By Ayo Akinfe
(1) We have just finished celebrating Black History Month in the UK. Having been invited to be a speaker at several events, I delved into the history of the Trans Atlantic Slave Trade and from the records it is crystal clear that without Nigeria there simply would have been no global trade in human cargo
(2) By my estimation, about one quarter of all the slaves in the New World came from Nigeria. It is no accident that our shores were called Slave Coast and the word Nigger became a generic term for referring to all negroes
(3) While every other country along the African Atlantic coast had one slave exporting port, we had three in Badagry, Lagos and Calabar. Also, most other countries only had one slave route but we had two. Yoruba slaves captured in the aftermath of the collapse of the Oyo Empire were marched to Badagry and Lagos, while Igbo slaves rounded up by the Arochukwu Confraternity were marched to Calabar
(4) By the 18th century, most ships that transported slaves from Calabar were English, with around 85% of these ships being owned by Bristol and Liverpool merchants. In Badagry, the peak period of the slave trade was between 1736 and 1789. As many as 10,000 slaves were believed to have been shipped to the Americas between 1518 and 1880 from Gberefu Island off the coast of Badagry
(5) In Lagos, the slave trade was largely a Portuguese affair. Do you know that after Brazilian independence in 1822, many Portuguese merchants returned home bringing with them their slaves who upon arrival should have been set free but the king allowed their owners special privileges to keep them. Many of these slaves later made their way to Lagos after the abolition of slavery, hence why we still have that Brazilian connection in Lagos today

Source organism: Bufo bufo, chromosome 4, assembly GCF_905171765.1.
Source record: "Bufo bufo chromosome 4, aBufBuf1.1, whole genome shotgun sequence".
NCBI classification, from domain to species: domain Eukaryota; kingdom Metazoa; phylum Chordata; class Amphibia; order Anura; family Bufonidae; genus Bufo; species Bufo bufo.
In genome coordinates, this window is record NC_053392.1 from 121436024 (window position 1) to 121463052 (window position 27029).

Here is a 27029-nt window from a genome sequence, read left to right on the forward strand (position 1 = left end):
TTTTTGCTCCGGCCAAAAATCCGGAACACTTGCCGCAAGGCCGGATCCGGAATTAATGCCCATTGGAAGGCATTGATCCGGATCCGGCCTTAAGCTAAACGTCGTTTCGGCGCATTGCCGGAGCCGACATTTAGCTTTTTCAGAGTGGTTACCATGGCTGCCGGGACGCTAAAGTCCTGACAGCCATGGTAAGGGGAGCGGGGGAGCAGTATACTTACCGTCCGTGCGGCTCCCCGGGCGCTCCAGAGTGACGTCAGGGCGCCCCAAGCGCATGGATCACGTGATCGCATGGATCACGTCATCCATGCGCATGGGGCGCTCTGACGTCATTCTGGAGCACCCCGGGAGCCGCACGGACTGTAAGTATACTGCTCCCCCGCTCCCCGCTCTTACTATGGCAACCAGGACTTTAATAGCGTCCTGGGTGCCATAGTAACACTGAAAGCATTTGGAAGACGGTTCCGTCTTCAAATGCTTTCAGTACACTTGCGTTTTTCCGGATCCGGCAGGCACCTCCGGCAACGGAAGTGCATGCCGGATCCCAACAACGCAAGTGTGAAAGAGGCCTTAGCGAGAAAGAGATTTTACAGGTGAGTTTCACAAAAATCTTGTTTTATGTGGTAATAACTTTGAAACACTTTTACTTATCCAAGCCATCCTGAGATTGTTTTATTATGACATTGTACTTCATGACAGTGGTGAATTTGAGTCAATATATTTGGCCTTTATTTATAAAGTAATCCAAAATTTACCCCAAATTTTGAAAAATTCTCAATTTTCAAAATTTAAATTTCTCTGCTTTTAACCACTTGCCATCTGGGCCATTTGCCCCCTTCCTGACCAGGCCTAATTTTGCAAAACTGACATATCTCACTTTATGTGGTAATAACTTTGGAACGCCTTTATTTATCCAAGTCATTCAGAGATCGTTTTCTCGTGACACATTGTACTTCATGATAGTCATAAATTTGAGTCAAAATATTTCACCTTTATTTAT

(6) A certain lady known as Madame Tinubu was arguably the biggest slave trader in Lagos. According to an extract from her biography, referring to a slave trading deal gone sour in 1853, Madam Tinubu tells another slave trader Domingo Martinez that she would rather drown the slaves
(20 of them) than sell them at a discount. Just bear this in mind when you see some of these rich Awori families from Lagos Island. They made their money from the slave trade. Under normal circumstances we should make them pay reparations
(7) Now, how come we were exporting record numbers of slaves, ships were always anchored on our shores, we had three shipping ports and the British Navy was always on our coast but alas, we never became a maritime power. We also exported more palm than any other nation on earth but never thought about building an infrastructure around this trade? This is blatant stupidity. For starters, why did those Lagos families like the Tinubu’s, Dosunmus, Kosokos, Gbadamosis, Agoros, Fernandez’s etc not invest the millions they made from the slave trade in ship building?
(8) I find it perplexing that Nigeria does not have one shipyard today. Our coastline should be like the northeast of England where cities like Newcastle, Middlesboro and Sunderland grew on the back of shipbuilding on the country’s maritime prowess. We also saw this in cities like Liverpool and Bristol. Why Badagry and Calabar are not similar marine cities is beyond me. How come nobody has thought of this since 1960?
(9) Given the growth of piracy along the African coastline, Nigeria should be the continent’s naval policeman with locally manufactured military gunboats patrolling the entire continent. We should be selling vessels to the navies of other African nations too
(10) Just imagine how we would quadruple the size of the Nigerian economy within five years if we were manufacturing say 10 merchant ships a year at Badagry and Calabar and had say five shipping lines trading across our continent? With a little bit of imagination we can make this nation wealthy overnight